Our society seems to approach grief as though it were another name for depression. This probably stems from our association of negative emotions with depression. The conflation of the two together does both grief and depression a disservice because they are not the same.
Grief appears with loss, contains sadness associated with loss, and symptoms improve over time.
Depression can happen under any circumstance, is characterized by a “general sense of worthlessness, despair, …a lack of joy” and requires professional treatment.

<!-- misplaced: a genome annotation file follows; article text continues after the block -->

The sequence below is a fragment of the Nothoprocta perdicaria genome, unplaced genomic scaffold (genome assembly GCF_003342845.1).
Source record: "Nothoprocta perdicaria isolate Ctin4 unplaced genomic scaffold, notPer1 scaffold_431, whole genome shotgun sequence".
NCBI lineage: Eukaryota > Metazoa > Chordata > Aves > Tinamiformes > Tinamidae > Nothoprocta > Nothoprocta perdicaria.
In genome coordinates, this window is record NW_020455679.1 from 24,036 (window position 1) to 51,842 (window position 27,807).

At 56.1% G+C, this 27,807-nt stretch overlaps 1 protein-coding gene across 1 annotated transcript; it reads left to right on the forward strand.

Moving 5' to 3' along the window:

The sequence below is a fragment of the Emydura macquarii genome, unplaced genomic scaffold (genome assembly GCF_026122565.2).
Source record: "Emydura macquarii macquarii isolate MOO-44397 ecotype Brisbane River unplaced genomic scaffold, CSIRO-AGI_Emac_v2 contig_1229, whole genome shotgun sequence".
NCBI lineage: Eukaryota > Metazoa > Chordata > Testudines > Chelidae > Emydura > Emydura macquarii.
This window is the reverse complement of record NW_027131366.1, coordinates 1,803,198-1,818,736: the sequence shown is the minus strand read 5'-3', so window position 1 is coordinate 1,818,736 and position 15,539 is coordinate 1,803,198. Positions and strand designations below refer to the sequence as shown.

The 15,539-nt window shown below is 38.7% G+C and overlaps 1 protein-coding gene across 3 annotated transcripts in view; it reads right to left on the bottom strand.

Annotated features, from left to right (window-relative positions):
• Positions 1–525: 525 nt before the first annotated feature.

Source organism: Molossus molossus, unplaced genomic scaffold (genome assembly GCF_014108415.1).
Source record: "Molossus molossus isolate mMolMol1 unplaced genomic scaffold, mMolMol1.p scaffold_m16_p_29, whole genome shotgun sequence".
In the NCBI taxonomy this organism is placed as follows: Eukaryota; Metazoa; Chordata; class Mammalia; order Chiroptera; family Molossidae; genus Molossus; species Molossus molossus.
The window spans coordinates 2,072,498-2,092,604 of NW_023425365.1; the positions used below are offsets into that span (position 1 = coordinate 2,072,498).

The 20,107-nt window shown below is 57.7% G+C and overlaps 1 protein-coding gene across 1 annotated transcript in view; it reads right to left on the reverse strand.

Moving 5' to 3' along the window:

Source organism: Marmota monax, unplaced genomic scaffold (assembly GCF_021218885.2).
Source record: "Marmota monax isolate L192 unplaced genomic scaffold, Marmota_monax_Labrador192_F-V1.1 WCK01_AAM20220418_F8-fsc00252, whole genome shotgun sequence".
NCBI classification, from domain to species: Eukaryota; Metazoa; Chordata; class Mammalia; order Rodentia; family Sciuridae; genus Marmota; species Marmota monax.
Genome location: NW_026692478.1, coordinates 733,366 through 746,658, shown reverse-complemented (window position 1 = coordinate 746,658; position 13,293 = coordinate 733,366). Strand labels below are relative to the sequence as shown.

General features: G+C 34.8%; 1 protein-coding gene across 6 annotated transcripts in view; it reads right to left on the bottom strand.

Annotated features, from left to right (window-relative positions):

Grief can move into depression territory when it becomes “complicated grief”—deep grief symptoms lasting a year of more that include feelings of hopelessness and “the desire to join the lost love one in death.” (Goodtherapy.org)
Just because you are grieving does not mean you are depressed or that you will become depressed. Negative emotions and emotional pain are an appropriate response to the pain of losing someone. However, if grief symptoms continue to worsen after six months, contact a therapist as this may indicate that your grief has become depression.
If you are concerned about whether your grief has the potential to lead into depression, contact your doctor and discuss having a depression screening.